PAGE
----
This bank can no longer receive change!
The columned Dime Savings Bank at the Brooklyn foot of the Williamsburg Bridge is a new city landmark, members of the Landmarks Preservation Commission recently declared.
The old financial institution’s March 27 designation as an individual landmark — meaning agency approval is now required for most renovations to the building — came amid a planned makeover of the site by the developers that bought it along with other nearby properties from former owner Dime Community Bank in 2016 and 2017.
The builders — who advocated for the designation during the commission’s public-review process, according to an agency rep — will transform the onetime Havemeyer Street money lender into a new retail hub next door to a 23-story tower they’re erecting nearby on S. Fifth Street, paying homage to the early 20th-century bank’s commercial roots, according to one man involved in the project.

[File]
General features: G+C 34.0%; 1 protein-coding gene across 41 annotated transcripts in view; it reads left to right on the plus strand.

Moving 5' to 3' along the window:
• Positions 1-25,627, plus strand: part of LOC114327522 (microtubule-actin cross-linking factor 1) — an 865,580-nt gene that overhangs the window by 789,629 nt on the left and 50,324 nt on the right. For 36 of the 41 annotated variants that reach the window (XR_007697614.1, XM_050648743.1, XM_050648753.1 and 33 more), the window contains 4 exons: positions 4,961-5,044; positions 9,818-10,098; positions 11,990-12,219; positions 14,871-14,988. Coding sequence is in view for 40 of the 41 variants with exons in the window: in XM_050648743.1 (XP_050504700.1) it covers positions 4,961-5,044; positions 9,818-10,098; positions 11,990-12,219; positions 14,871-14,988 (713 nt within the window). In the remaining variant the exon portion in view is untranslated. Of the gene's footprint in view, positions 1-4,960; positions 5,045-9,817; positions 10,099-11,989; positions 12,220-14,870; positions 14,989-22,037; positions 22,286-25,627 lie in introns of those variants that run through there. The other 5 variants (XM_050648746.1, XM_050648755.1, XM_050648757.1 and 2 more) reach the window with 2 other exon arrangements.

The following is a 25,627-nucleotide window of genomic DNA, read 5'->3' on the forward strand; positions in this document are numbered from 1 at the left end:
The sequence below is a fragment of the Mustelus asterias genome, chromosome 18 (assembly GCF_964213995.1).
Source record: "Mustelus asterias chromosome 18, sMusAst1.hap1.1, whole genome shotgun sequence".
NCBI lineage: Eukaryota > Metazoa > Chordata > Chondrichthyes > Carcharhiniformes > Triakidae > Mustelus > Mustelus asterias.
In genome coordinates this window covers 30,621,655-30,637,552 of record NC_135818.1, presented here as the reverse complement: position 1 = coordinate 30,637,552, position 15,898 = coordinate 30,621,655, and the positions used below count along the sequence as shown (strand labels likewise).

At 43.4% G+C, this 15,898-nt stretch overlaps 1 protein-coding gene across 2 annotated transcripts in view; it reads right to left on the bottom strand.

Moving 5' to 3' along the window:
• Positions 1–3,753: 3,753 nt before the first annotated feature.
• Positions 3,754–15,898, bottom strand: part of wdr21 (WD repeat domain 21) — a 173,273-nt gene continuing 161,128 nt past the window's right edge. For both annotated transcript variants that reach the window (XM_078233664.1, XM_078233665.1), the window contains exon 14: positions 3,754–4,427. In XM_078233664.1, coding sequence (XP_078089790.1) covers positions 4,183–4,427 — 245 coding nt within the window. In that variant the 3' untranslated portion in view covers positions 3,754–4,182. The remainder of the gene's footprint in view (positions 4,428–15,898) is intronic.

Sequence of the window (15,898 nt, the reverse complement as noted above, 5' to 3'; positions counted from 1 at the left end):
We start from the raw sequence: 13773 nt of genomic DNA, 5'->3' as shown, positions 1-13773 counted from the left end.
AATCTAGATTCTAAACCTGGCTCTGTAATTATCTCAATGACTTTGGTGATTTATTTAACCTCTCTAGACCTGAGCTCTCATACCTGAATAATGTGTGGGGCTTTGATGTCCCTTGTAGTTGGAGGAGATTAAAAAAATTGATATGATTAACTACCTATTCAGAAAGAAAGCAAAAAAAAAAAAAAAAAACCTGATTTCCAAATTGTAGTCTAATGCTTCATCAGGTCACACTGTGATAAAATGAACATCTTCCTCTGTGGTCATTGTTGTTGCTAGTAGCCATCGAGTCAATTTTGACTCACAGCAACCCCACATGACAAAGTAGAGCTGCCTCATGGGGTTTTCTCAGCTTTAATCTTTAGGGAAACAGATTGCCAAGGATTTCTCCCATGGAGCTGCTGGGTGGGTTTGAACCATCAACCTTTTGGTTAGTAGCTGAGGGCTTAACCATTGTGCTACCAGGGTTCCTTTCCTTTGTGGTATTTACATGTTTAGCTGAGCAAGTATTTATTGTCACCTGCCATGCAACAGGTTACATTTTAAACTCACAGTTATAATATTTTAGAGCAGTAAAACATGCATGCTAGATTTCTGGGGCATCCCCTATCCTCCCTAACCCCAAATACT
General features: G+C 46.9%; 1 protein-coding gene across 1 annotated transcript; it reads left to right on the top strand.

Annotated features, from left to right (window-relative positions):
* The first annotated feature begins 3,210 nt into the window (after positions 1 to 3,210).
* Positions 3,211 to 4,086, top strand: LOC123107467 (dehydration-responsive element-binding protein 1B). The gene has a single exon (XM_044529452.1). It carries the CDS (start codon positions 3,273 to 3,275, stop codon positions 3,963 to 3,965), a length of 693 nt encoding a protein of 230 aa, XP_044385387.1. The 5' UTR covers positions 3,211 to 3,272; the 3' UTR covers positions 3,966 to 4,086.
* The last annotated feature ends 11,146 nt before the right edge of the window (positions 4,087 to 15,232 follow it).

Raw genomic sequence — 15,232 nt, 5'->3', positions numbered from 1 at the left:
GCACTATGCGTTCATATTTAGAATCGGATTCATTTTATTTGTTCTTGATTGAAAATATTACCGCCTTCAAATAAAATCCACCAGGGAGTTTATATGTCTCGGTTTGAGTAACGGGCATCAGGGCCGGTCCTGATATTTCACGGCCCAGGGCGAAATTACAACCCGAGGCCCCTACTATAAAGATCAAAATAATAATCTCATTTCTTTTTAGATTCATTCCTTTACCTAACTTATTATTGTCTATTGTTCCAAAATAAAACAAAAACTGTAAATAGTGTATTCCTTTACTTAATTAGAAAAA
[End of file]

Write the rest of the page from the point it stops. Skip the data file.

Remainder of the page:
“This is a fitting tribute to the building’s architecture and its long history as a pillar of the historic financial center that was South Williamsburg,” said Sam Charney, a bigwig at Queens-based firm Charney Construction and Development, which spearheading the scheme along with Tavros Capital Partners.
Changes to the 1908 building as part of its transformation will include replacing its current Indiana-limestone facade with a clad-and-white terra cotta, which will not compromise its historic-architectural character or neo-Classical style, according to the commission.
And its neighboring high-rise — which Charney said may connect to the renovated bank — will contain 178 apartments, roughly 50 of which will be below-market-rate, in addition to office space, exercise facilities, a reading room and library, bike storage, a healthcare center, and 300 parking spots within its lowest two underground floors, city records show.
The developers are halfway through laying the foundation for the tower, and expect to finish constructing the whole project, called “the Dime,” next spring — around the same time city transportation officials will commence their 15-month shutdown of the L train’s Brooklyn-to-Manhattan tube for repairs.